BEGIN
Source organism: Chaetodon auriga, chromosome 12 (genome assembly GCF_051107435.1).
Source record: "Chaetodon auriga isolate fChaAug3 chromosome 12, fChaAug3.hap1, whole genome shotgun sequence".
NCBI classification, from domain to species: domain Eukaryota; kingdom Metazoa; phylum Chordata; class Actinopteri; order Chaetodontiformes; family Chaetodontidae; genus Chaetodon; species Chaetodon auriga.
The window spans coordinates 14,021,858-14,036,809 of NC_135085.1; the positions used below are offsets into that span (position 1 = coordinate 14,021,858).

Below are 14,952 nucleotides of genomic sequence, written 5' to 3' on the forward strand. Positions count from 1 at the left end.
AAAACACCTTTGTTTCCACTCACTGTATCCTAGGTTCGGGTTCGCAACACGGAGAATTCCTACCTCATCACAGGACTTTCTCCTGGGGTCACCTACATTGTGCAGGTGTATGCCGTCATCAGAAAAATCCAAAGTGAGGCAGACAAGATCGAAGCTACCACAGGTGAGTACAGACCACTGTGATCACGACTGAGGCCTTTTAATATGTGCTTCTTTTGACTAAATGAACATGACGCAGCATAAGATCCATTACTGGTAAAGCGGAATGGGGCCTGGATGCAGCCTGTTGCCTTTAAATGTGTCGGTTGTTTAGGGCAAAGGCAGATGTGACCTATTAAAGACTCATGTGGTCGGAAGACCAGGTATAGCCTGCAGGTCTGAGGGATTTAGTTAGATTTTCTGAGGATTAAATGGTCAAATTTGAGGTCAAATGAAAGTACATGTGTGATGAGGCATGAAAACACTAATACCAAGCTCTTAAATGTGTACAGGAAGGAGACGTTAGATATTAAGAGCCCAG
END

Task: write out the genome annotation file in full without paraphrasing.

Source organism: Chaetodon auriga, chromosome 12 (genome assembly GCF_051107435.1).
Source record: "Chaetodon auriga isolate fChaAug3 chromosome 12, fChaAug3.hap1, whole genome shotgun sequence".
NCBI classification, from domain to species: domain Eukaryota; kingdom Metazoa; phylum Chordata; class Actinopteri; order Chaetodontiformes; family Chaetodontidae; genus Chaetodon; species Chaetodon auriga.
The window spans coordinates 14,021,858-14,036,809 of NC_135085.1; the positions used below are offsets into that span (position 1 = coordinate 14,021,858).

Below are 14,952 nucleotides of genomic sequence, written 5' to 3' on the forward strand. Positions count from 1 at the left end.
AAAACACCTTTGTTTCCACTCACTGTATCCTAGGTTCGGGTTCGCAACACGGAGAATTCCTACCTCATCACAGGACTTTCTCCTGGGGTCACCTACATTGTGCAGGTGTATGCCGTCATCAGAAAAATCCAAAGTGAGGCAGACAAGATCGAAGCTACCACAGGTGAGTACAGACCACTGTGATCACGACTGAGGCCTTTTAATATGTGCTTCTTTTGACTAAATGAACATGACGCAGCATAAGATCCATTACTGGTAAAGCGGAATGGGGCCTGGATGCAGCCTGTTGCCTTTAAATGTGTCGGTTGTTTAGGGCAAAGGCAGATGTGACCTATTAAAGACTCATGTGGTCGGAAGACCAGGTATAGCCTGCAGGTCTGAGGGATTTAGTTAGATTTTCTGAGGATTAAATGGTCAAATTTGAGGTCAAATGAAAGTACATGTGTGATGAGGCATGAAAACACTAATACCAAGCTCTTAAATGTGTACAGGAAGGAGACGTTAGATATTAAGAGCCCAG